Government’s Climate Action Plan

 

Sir, – I recently left Dublin and my permanent pensionable career in a prestigious hospital where I had a pleasant cycle commute over the Liffey and through leafy Dublin 4. After three landlords in as many years in accommodation which was far from salubrious, we could no longer afford our rent or creche fees and lived in monthly fear of an eviction notice. While we have greater housing security as we are renting from a relative, in order to work in my chosen profession I have to travel a 180km round-trip from Connemara to Galway city two days a week in my 2008 diesel Ford Focus, which is slowly being rattled to death by the shamefully neglected N59.

We are both professionals working in healthcare and the public service and cannot afford to rent or buy in Dublin or Galway city.

Judging by the well-meaning plans announced this week, I will soon be unable to afford to drive to work.

What do Shane Ross and Leo Varadkar suggest rural Ireland do for transport, jobs and housing in the wake of these plans, I wonder? Perhaps we’ll all be able to work from home with our high-speed broadband, but we’ll likely never know. – Yours, etc,

MARY McDONAGH,

Cleggan,

Co Galway.

Sir, – I noted with incredulity Minister for the Environment Richard Bruton’s extremely ambitious climate action plan. This followed very rapidly on from his failure to sign off on the nationwide smoky coal ban, which has been postponed year after year due to concerns for the “financial health” of the smoky-coal dealers. – Yours, etc,

BARRY O’DONOHOE,

Delgany,

Co Wicklow.

Sir, – May I be so bold to suggest three simple ideas to start changing our environment? Plant trees everywhere. Protect our hedgerows. Free bus and Luas into our city centre. Let’s get going and be imaginative. – Yours, etc,

PAUL DORAN,

Clondalkin,

Dublin 22.

Sir, – Climate change responses require joined-up thinking. Trees need to be part of any plan. So does greater support for public transport. The biggest joined-up initiative we could take is to proceed with the Dart interconnector, joining Heuston to Pearse and the Docklands. Much more than the one-off Metro North, this could genuinely transform access to the city centre.

Almost every capital city in Europe has a functioning underground system. Why are our politicians so resistant to this inevitable development? – Yours, etc,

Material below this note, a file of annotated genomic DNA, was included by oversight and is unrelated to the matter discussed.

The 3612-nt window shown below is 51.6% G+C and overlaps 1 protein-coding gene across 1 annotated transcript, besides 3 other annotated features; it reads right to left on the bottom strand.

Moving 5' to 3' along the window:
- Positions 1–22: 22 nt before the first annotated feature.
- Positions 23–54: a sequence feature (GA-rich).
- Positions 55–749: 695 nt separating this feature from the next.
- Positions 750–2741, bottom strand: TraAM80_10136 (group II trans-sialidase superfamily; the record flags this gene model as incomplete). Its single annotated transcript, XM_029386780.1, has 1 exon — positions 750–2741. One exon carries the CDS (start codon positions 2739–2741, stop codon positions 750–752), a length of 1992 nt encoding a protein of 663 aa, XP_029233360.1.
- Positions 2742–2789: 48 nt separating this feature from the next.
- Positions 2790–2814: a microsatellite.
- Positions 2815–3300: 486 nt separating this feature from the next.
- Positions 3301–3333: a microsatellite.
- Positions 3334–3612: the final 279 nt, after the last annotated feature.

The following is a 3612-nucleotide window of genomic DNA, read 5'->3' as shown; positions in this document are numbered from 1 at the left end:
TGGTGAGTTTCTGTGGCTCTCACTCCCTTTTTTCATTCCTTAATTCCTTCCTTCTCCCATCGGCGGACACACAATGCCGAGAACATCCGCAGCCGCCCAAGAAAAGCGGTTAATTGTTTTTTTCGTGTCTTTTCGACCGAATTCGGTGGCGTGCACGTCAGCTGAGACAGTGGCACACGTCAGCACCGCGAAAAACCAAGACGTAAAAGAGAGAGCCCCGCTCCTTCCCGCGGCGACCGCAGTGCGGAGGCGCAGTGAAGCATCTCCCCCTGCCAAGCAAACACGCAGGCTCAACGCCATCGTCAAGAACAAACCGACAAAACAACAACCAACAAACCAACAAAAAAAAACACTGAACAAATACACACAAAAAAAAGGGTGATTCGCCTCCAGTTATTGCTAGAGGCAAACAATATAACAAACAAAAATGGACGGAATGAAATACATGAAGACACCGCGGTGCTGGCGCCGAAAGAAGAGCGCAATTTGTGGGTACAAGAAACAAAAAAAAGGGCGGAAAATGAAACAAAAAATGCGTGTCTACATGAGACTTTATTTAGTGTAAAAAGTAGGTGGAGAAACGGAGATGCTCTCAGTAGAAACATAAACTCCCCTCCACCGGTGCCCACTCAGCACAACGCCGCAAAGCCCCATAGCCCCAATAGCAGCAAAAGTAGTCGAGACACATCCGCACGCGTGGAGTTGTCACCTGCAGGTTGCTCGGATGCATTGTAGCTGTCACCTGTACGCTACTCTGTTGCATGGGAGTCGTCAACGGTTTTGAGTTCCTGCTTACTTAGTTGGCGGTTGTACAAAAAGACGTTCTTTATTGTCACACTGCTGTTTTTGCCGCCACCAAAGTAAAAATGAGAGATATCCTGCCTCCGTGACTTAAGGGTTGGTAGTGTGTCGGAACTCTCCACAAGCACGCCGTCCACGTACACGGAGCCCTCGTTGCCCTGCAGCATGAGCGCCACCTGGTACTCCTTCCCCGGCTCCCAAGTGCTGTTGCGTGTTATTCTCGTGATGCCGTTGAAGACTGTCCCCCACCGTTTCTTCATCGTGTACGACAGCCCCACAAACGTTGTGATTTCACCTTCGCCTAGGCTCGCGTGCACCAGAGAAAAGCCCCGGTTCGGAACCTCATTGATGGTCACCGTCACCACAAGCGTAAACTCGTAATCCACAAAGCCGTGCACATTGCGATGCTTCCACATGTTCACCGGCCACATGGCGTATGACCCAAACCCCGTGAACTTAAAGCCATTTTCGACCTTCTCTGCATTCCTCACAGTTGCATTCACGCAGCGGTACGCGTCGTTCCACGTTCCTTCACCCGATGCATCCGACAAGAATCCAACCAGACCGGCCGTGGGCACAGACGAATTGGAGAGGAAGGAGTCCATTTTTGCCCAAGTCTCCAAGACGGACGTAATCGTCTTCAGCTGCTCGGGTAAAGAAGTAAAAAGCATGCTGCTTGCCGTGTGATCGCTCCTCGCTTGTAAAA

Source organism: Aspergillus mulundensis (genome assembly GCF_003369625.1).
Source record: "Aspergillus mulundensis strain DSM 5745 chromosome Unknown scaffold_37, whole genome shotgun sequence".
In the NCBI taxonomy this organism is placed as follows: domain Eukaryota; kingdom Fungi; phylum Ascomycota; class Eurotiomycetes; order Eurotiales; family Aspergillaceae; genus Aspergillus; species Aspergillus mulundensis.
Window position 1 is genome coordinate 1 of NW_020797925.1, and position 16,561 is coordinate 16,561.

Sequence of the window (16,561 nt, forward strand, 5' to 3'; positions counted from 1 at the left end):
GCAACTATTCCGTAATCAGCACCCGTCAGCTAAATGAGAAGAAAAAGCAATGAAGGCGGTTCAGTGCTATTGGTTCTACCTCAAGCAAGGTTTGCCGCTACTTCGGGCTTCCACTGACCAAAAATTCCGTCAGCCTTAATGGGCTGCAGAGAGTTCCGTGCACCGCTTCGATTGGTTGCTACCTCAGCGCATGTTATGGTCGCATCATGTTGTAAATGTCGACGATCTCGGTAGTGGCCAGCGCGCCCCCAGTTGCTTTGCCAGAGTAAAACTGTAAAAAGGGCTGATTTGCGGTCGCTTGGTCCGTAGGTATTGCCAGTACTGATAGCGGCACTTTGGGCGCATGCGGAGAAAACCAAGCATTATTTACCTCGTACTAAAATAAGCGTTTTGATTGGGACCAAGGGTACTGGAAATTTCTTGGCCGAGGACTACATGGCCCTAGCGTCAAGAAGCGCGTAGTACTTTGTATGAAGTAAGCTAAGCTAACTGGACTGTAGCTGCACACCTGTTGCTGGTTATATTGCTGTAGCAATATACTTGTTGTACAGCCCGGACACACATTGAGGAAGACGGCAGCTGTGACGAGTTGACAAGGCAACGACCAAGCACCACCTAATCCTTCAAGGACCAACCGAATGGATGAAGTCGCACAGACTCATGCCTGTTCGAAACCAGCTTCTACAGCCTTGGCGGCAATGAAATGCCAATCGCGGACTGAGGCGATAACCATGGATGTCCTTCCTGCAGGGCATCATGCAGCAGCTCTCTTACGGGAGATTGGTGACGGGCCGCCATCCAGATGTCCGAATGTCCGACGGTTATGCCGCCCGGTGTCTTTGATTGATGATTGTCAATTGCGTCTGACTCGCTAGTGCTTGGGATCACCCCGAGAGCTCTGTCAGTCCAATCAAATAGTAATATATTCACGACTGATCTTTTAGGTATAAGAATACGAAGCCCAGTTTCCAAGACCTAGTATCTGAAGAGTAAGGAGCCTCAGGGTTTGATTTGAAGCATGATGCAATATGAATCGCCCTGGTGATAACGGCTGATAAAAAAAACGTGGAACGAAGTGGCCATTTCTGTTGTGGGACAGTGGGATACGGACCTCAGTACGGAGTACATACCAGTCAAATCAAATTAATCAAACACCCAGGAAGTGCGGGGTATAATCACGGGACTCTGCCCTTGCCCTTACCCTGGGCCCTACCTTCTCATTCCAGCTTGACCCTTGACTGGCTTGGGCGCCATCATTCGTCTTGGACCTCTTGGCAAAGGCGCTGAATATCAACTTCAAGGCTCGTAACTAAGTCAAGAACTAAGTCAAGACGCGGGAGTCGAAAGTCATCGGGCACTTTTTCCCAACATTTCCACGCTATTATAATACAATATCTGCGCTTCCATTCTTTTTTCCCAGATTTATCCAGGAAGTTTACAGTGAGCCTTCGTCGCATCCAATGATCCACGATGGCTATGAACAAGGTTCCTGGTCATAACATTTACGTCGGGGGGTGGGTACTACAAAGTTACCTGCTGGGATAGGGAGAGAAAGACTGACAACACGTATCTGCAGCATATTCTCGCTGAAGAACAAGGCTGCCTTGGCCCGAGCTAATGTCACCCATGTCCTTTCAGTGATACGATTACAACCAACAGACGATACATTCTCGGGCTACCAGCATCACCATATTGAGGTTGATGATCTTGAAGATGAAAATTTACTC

ARNOLD HORNER,

Glenageary,

Co Dublin.

Sir, – If Christopher McMahon (Letters, June 19th) is suggesting, as I think he is, that we should allow “no cars between the canals”, then I’m sure he is aware of the need to build a third canal somewhere in the west of the city – lest we risk pedestrianising a vast swathe of the Midlands. – Yours, etc,

ALAN EUSTACE,

Oxford, UK.

Sir, – In keeping with future proposals to ban all petrol and diesel engines from Dublin city centre, can we also expect a Government proposal that in the future only gliders will be allowed to land at Dublin Airport? – Yours, etc,

CHARLES SMYTH,

Kells,

Co Meath.

Sir, – You inform us that soon all new cars sold in Ireland will have to be electric powered. Surely you are referring to cloud cuckoo land? An increasing number of Irish people are now resident there, including members of Dáil Éireann. – Yours, etc,

EDWARD HANLON,

Kilkenny.

Sir, – If the Taoiseach is serious about the introduction of electric vehicles, let him lead by example and change all State cars to electric. Let him start his exhaust-pipe ban in the Leinster House car park. – Yours, etc,

JOHN O’CONNOR,

Raheny,

Dublin 5.

A chara, – If our Government were genuinely serious about climate change then it would have already given each citizen a free bicycle and incentivise them to use it, on a daily basis.

This gesture would not only demonstrate tangible commitment to change but it would have an immediate and radical impact on our climate, our health system and traffic congestion. – Is mise,

JASON POWER,

Dartry,

Dublin 6.

Sir, – Does one think that all the new school, hospital (including the new children’s hospital), university and train station car parks, along with the streets of our towns being presently upgraded with new paving, are now being fitted with multiple electric charging points for the target of 995,000 electric cars on the road by 2030?

The “retrofitting” costs could be ridiculous! – Yours, etc,

HERMIONE DUFFY,

Blackrock, Co Louth.

Sir, – I wonder if I’m alone in being pleasantly surprised to learn that our Government has suddenly acquired such incredible, superhero-level capabilities. Apparently, they will favourably alter the Earth’s climate by digging even deeper into the pockets of Irish taxpayers. Whoever would have thought?

Perhaps, when our great leaders have optimised the planet’s climate to their satisfaction, they might consider applying their amazing newfound talents to more mundane tasks, such as providing a functioning health service and modest homes which can be purchased by Irish citizens for slightly less than a lifetime of debt slavery.

Just a suggestion. – Yours, etc,

GAVIN LACY,

Lucan,

Co Dublin.